The ever increasing price of petrol and diesel is putting fleet operators under a lot of pressure. Ramsy Labassi, marketing manager, Bradshaw Electric Vehicles argues that this could lead to an increase in the demand for electric utility vehicles. LAPV reports.

The soaring fuel prices which have rippled through the UK in recent months have resulted in a significant blow to businesses and organisations throughout the nation.

With prices reaching record breaking levels, the need to source alternative, cheaper options has been a high priority for those with a requirement for utility vehicles to support their operations, according to Bradshaw Electric Vehicles – who say they have been inundated with enquiries from businesses and organisations searching for alternatives to traditionally powered vehicles that won’t burn a significant hole in their pockets.

As of the end of May, petrol was 173.2p per litre, with diesel priced at 183.1p per litre – a steep rise when in the past six months alone prices for both have soared by 19% and 21% respectively, with concerns that this trend is not set to slow down over the coming months.

This is a staggering hike when compared to the price of charging an electric vehicle – making the cost of charging one of Bradshaw’s Goupil electric vehicles, which cater for last mile distribution, waste management and local authority requirements, significantly cheaper over the long term than running a traditionally powered utility vehicle.

With the average cost of filling up a standard vehicle recently exceeding £100 for the first time ever, the upward inflationary pressure placed on fleet operators is becoming unsustainable.

According to Ramsy Labassi, marketing manager at Bradshaw, the business, which has been a leading supplier of industrial electric vehicles since 1976, believes that rising oil prices will only service to accelerate the shift to electric utility vehicles as the running costs of traditionally powered vehicles is quickly becoming wholly unsustainable – something that has been regularly reiterated in recent enquiries, especially by small and medium sized enterprises.

Mr Labassi said: ‘Demand for electric vehicles has been steadily climbing, even before petrol and diesel prices began to skyrocket. The race to net-zero, more LEZs [Low Emission Zones] being introduced in towns and cities as well as the petrol and diesel sale ban already got the ball rolling with regards to electric vehicle uptake.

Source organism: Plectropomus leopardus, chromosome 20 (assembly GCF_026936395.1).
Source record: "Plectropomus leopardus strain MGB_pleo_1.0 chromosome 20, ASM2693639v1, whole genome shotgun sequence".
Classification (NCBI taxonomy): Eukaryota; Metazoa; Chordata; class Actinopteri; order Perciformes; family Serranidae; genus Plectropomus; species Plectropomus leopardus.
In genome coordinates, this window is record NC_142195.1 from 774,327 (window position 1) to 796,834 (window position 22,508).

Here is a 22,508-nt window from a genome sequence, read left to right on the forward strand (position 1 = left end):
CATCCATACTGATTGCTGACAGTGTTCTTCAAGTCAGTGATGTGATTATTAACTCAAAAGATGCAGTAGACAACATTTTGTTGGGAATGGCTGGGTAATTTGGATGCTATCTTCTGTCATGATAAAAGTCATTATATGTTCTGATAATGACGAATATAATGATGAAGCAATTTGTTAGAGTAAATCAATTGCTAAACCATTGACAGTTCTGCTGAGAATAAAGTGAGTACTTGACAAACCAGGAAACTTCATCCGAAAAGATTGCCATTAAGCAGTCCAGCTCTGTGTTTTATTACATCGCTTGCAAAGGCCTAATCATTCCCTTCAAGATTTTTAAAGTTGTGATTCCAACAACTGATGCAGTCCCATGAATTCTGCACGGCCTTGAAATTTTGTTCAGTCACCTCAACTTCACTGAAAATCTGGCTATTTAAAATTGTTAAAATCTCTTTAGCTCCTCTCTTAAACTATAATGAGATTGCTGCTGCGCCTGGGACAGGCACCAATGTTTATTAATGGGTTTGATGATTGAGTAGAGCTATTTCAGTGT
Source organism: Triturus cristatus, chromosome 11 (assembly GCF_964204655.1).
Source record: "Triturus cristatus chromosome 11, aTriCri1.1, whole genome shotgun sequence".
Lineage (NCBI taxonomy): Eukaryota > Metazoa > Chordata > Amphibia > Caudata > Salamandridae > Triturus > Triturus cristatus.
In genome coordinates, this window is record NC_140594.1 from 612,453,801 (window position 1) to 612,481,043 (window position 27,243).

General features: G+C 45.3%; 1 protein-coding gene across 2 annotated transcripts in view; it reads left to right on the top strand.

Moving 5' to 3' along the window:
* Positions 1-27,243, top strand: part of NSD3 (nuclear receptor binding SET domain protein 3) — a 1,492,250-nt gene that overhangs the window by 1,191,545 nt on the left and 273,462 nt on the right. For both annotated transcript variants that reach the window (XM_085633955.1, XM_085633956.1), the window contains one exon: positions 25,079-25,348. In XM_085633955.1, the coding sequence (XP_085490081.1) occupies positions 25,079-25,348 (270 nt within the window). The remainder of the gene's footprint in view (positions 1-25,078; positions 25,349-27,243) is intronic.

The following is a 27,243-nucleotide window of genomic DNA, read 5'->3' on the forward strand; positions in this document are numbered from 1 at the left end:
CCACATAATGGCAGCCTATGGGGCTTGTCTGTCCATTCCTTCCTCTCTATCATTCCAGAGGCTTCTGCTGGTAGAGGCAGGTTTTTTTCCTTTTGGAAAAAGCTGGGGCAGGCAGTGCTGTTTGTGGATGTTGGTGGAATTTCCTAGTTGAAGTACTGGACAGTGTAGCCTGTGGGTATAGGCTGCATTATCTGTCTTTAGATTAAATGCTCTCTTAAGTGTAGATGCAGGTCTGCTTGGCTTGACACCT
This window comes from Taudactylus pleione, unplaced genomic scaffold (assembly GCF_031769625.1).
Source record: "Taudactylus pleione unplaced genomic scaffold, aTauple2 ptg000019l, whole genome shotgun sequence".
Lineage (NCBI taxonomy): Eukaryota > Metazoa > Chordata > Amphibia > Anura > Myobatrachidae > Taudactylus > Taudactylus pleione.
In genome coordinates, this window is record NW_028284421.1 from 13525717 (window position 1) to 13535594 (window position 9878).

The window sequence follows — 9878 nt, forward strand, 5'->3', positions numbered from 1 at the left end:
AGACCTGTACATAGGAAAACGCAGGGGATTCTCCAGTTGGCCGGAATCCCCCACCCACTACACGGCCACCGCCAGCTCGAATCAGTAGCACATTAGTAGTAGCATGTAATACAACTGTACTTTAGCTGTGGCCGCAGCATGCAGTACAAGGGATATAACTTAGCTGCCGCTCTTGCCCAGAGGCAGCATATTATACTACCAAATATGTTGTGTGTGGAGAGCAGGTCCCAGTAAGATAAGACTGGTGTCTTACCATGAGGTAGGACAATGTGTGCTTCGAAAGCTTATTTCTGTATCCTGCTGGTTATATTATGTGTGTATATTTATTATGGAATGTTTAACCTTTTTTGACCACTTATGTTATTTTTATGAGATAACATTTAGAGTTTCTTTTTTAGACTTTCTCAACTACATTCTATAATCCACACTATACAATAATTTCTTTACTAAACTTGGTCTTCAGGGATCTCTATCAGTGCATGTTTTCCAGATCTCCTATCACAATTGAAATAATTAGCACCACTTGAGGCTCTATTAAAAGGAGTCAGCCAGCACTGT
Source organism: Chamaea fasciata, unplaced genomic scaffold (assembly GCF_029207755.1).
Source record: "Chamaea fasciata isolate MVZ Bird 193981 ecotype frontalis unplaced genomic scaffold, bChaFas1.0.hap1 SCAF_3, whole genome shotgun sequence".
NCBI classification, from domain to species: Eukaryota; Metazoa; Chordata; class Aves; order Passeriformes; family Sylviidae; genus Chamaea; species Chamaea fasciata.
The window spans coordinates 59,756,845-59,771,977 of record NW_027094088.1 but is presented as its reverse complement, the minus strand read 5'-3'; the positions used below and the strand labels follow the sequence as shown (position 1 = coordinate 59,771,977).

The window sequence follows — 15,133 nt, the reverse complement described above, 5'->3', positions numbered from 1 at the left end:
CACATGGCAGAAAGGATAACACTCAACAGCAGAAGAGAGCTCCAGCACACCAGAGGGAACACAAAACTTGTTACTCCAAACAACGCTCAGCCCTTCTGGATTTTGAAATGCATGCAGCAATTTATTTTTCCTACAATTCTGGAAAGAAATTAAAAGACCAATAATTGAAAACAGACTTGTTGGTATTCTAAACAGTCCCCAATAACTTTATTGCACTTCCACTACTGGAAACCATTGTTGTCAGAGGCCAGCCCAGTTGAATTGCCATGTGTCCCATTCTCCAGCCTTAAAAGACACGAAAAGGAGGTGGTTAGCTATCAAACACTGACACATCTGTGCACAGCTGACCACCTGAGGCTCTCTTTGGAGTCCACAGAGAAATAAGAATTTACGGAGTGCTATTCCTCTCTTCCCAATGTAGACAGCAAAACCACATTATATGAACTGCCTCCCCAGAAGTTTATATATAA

‘With the added expenditure of rising fuel costs, which may not subside for some time, the move to electric not only provides potential users with the prospect of improving their environmental footprint, but in turn lowers their vehicle operating costs as well.’

Mr Labassi acknowledged that some people still had reservations about investing in brand new electric utility vehicles. Cost, range anxiety, and concerns about the availability of charge points are often raised by those who are nervous about making the transition to electric vehicles.

‘The most commonly cited factors behind holding back on electric include perceived lack of range, the lack of readily available charging points and cost. However, with fuel costs rising considerably, the perks of making the transition from traditionally powered utility vehicles to electric far outweigh the purported downsides,’ Mr Labassi said.

What about the recent increases in the price of electricity? Surely this changes the calculation that fleet operators have to make when considering buying an electric vehicle. Not by much, according to Mr Labassi.

‘Despite the current rise in electricity costs, recharging an electric utility vehicle still remains more cost-effective than fuelling its petrol or diesel counterpart, offering significant savings for utility vehicle operators over the long term,’ he said. ‘The cheaper price of running electric vehicles may therefore encourage more businesses and organisations to make the switch sooner than originally planned – which is a significant positive as it will simultaneously contribute to cutting emissions and bringing the country closer to achieving its net zero target by 2050.’